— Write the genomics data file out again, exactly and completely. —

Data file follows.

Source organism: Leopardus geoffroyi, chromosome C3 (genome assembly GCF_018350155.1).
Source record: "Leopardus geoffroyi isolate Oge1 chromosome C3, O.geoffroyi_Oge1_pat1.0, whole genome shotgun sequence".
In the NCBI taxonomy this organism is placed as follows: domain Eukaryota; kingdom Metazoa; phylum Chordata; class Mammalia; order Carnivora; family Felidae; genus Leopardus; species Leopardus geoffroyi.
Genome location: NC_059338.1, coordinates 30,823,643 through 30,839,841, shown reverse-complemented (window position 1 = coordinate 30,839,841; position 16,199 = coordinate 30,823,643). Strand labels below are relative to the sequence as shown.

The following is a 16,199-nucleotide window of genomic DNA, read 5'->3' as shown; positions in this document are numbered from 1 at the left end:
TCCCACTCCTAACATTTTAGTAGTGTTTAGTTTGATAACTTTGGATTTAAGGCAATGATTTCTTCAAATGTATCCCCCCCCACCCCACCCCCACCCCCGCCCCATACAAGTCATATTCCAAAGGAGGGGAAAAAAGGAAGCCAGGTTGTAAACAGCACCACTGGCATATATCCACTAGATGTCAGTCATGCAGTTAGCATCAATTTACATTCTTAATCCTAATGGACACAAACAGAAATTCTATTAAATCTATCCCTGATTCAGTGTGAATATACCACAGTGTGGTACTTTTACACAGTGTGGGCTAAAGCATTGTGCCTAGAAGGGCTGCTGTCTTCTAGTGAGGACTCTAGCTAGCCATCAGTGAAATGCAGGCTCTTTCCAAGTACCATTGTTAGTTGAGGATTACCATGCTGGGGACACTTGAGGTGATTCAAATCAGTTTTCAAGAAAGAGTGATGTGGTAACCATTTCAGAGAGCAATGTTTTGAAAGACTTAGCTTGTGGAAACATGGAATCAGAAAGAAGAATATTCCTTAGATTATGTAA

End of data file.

Source organism: Leopardus geoffroyi, chromosome C3 (genome assembly GCF_018350155.1).
Source record: "Leopardus geoffroyi isolate Oge1 chromosome C3, O.geoffroyi_Oge1_pat1.0, whole genome shotgun sequence".
In the NCBI taxonomy this organism is placed as follows: domain Eukaryota; kingdom Metazoa; phylum Chordata; class Mammalia; order Carnivora; family Felidae; genus Leopardus; species Leopardus geoffroyi.
Genome location: NC_059338.1, coordinates 30,823,643 through 30,839,841, shown reverse-complemented (window position 1 = coordinate 30,839,841; position 16,199 = coordinate 30,823,643). Strand labels below are relative to the sequence as shown.

The following is a 16,199-nucleotide window of genomic DNA, read 5'->3' as shown; positions in this document are numbered from 1 at the left end:
TCCCACTCCTAACATTTTAGTAGTGTTTAGTTTGATAACTTTGGATTTAAGGCAATGATTTCTTCAAATGTATCCCCCCCCACCCCACCCCCACCCCCGCCCCATACAAGTCATATTCCAAAGGAGGGGAAAAAAGGAAGCCAGGTTGTAAACAGCACCACTGGCATATATCCACTAGATGTCAGTCATGCAGTTAGCATCAATTTACATTCTTAATCCTAATGGACACAAACAGAAATTCTATTAAATCTATCCCTGATTCAGTGTGAATATACCACAGTGTGGTACTTTTACACAGTGTGGGCTAAAGCATTGTGCCTAGAAGGGCTGCTGTCTTCTAGTGAGGACTCTAGCTAGCCATCAGTGAAATGCAGGCTCTTTCCAAGTACCATTGTTAGTTGAGGATTACCATGCTGGGGACACTTGAGGTGATTCAAATCAGTTTTCAAGAAAGAGTGATGTGGTAACCATTTCAGAGAGCAATGTTTTGAAAGACTTAGCTTGTGGAAACATGGAATCAGAAAGAAGAATATTCCTTAGATTATGTAA